Busy #8: Attend as many orientation activities as possible—your RAs aren’t exaggerating when they say your first week on campus provides you more time to explore and play at Stanford than you’ll ever have again.
Bull’s Eye #9: Take a tour of the library. Don’t worry, you live on a campus full of nerds so no one will laugh (and if they do, they’re overcompensating). The Stanford University Library resources are vast. So, figure out what and who are there to help you prior to day one of classes (when you discover you have three research papers due in the next two months and panic sets in).
Tasty #10: Make friends in other dorms and see if you can swap points to visit during mealtime. After a month or so, the offerings at your own commons will start to get…predictable, so why not do some exploring?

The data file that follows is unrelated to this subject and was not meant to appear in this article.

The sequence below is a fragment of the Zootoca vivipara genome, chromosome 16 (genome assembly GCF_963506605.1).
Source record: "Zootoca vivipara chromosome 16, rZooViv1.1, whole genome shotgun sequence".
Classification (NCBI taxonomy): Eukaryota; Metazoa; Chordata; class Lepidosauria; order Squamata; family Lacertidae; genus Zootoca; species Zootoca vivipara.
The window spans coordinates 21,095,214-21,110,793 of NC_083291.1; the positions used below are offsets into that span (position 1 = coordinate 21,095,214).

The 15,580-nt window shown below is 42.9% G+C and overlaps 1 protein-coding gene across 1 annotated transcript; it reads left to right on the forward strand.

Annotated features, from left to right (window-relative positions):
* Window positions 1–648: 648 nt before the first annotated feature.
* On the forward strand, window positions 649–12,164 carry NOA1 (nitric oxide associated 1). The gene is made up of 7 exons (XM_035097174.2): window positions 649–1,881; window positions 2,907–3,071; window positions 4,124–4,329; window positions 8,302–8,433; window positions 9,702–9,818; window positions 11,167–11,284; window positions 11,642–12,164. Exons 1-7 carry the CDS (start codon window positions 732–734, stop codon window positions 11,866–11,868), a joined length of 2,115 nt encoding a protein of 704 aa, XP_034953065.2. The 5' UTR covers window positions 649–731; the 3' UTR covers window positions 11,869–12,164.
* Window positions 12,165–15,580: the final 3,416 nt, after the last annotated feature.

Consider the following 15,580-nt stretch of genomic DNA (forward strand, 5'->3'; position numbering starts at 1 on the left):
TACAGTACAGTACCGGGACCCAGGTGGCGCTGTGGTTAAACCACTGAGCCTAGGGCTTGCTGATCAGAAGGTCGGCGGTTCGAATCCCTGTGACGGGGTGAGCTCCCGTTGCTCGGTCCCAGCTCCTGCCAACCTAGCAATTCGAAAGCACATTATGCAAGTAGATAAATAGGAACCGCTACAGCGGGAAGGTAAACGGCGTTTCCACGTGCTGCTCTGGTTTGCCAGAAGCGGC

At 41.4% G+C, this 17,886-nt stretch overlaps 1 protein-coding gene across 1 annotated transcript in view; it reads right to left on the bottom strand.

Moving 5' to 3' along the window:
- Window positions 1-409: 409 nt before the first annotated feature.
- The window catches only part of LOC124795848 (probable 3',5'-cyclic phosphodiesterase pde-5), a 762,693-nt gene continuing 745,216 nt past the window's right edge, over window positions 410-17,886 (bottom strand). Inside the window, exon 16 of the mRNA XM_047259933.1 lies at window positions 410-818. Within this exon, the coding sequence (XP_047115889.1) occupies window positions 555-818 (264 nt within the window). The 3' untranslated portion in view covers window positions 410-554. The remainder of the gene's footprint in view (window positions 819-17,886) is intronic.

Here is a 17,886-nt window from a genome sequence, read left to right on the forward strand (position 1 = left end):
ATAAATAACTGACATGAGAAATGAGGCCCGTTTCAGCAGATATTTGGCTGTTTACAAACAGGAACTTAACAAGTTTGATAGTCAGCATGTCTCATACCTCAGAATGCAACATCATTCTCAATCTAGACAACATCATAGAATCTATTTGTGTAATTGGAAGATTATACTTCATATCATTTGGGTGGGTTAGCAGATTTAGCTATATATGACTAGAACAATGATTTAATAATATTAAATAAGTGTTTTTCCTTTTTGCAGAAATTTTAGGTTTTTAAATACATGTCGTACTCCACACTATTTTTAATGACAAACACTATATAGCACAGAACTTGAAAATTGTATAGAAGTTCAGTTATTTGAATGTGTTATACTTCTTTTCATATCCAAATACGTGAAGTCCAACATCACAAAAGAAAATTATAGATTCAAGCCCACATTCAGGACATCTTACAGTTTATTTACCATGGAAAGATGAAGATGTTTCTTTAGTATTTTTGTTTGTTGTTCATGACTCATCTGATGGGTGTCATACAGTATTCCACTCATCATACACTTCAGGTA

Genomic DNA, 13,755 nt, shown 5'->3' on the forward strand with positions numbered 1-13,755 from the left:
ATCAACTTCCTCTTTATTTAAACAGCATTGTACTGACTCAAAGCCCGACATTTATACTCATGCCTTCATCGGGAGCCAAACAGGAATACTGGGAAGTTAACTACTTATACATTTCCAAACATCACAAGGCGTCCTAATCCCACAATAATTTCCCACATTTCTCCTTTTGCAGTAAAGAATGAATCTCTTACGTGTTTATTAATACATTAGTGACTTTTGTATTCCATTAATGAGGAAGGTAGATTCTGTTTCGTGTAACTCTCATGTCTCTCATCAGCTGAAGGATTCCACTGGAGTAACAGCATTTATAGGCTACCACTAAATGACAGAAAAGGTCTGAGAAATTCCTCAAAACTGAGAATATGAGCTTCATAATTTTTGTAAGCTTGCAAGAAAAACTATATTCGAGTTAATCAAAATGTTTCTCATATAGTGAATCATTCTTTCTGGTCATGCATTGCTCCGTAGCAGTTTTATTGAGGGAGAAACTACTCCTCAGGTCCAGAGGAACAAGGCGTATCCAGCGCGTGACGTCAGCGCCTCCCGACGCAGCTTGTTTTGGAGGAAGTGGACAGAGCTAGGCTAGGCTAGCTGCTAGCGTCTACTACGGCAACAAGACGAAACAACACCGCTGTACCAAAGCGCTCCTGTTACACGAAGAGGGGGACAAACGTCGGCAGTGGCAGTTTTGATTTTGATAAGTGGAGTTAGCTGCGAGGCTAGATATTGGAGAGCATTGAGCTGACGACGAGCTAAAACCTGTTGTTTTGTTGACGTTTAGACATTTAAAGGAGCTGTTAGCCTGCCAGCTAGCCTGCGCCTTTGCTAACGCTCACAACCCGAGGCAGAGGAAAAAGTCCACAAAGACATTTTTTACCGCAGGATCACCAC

No-duh #11: Pick up a copy of Getting the Best Out of College . Oh, come on…you didn’t really expect me to miss out on a plug, did ya? Seriously, though. If Duke liked it enough to give it to their entire incoming class, and Harvard passed it out to all their proctors, and George Washington U gave it to their counseling program, and LeMoyne College made it part of their required curriculum…there might just be something to it…
Rockin #12: Have some fun. Really. You’ve worked hard to get here; congrats, and enjoy the ride.
Anne Crossman is a co-author of Getting the Best Out of College: A Professor, a Dean, and a Student Tell You How to Maximize Your Experience, published by Ten Speed Press in 2008. After teaching English in public high schools and military barracks for five years, she is taking time off from her day job to publish a poetry memoir on Alzheimer’s (Trying to Remember) and a humorous educational series addressing life as a high school student. Anne studied at both Stanford and Duke Universities, earning a BA in English and a Certificate of Education, and currently lives with her husband and sons in Seattle, WA. For more information about the book or to contact Anne directly, visit http://www.annecrossman.com/